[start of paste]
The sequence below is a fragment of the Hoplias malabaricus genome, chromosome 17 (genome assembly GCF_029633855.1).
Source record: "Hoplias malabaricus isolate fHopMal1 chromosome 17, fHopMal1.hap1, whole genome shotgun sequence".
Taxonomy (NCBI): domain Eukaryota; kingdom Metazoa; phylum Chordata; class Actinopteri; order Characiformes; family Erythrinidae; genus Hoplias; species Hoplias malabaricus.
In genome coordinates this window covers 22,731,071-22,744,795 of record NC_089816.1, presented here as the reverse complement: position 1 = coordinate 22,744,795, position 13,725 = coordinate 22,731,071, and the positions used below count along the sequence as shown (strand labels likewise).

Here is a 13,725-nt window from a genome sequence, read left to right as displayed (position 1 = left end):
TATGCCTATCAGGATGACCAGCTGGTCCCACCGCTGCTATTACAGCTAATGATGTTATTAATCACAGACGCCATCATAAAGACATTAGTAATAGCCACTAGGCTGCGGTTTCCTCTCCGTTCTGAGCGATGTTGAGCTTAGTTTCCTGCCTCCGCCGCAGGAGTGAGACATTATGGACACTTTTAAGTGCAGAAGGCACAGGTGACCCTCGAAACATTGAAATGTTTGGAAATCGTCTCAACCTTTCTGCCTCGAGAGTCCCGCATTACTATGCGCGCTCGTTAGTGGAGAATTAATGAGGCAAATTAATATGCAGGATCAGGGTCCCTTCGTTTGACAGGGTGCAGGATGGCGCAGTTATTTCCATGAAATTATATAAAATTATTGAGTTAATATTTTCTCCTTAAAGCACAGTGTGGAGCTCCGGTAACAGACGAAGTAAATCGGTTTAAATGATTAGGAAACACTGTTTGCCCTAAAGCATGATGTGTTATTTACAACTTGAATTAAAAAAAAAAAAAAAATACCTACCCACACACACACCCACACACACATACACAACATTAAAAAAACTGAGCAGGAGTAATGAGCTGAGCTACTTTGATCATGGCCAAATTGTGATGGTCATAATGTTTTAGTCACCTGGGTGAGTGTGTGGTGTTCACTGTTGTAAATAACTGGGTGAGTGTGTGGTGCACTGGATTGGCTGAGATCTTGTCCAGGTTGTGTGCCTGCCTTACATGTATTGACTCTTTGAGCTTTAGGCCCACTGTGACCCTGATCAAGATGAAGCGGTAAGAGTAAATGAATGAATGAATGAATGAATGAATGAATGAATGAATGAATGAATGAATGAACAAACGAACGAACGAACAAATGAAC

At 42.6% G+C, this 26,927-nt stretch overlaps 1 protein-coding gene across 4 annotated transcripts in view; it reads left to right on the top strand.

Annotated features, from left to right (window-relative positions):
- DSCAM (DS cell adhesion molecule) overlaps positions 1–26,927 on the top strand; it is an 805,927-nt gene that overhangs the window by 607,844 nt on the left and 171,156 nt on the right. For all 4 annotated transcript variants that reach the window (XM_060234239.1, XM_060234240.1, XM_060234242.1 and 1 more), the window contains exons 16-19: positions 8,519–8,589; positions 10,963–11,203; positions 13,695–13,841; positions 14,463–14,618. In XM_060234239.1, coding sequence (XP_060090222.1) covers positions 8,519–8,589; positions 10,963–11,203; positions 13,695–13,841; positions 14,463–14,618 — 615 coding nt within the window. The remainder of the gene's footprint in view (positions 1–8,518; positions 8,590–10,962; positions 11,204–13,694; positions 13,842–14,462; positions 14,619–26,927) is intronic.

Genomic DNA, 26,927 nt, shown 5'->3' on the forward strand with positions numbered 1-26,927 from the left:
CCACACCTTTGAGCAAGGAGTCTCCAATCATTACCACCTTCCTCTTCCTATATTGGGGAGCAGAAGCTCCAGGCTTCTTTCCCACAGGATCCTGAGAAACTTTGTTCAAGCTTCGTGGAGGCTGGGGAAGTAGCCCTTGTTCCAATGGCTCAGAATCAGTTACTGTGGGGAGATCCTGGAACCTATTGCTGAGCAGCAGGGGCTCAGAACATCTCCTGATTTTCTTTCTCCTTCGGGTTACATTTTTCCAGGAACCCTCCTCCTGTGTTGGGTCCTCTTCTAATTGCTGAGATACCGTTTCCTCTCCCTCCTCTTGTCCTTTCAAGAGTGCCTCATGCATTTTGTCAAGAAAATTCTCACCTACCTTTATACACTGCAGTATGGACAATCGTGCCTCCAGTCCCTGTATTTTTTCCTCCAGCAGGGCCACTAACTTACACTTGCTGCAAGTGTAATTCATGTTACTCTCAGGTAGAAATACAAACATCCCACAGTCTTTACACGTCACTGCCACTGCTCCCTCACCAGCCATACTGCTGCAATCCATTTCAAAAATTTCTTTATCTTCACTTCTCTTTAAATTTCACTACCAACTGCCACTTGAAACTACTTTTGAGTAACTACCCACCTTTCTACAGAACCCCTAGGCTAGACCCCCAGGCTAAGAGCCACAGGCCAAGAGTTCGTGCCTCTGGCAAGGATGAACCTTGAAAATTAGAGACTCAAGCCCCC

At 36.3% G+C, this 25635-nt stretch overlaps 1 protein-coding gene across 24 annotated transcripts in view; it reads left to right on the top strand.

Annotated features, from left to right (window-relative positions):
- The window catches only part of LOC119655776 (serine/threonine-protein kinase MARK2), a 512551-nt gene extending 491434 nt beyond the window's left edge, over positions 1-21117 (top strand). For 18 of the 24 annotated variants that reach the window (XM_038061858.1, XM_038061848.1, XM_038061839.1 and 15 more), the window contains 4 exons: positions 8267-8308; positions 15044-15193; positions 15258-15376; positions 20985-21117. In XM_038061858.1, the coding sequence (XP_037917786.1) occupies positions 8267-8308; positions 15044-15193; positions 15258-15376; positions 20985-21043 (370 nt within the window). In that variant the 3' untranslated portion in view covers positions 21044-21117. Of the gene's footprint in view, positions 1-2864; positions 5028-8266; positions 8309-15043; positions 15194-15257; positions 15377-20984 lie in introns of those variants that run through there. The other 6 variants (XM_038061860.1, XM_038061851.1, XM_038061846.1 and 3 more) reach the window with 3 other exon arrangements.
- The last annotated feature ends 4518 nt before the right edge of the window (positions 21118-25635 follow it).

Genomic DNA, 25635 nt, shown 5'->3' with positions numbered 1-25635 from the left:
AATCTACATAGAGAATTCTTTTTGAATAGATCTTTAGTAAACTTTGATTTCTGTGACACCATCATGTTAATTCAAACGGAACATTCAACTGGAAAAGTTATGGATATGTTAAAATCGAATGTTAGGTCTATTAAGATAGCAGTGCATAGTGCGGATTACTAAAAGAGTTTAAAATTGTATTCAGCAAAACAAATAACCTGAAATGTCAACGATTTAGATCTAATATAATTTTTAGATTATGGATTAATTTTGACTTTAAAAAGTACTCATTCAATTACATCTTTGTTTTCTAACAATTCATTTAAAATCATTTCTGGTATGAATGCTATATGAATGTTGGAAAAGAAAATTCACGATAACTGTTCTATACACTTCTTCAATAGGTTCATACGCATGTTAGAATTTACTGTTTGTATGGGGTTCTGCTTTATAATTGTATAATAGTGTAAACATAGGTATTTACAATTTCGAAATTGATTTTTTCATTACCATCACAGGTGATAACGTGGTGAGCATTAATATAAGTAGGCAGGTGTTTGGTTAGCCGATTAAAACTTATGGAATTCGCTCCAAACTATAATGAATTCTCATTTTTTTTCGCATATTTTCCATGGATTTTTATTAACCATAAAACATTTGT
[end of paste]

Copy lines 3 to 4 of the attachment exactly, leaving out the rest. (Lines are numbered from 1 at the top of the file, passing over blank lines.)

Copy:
Taxonomy (NCBI): domain Eukaryota; kingdom Metazoa; phylum Chordata; class Actinopteri; order Characiformes; family Erythrinidae; genus Hoplias; species Hoplias malabaricus.
In genome coordinates this window covers 22,731,071-22,744,795 of record NC_089816.1, presented here as the reverse complement: position 1 = coordinate 22,744,795, position 13,725 = coordinate 22,731,071, and the positions used below count along the sequence as shown (strand labels likewise).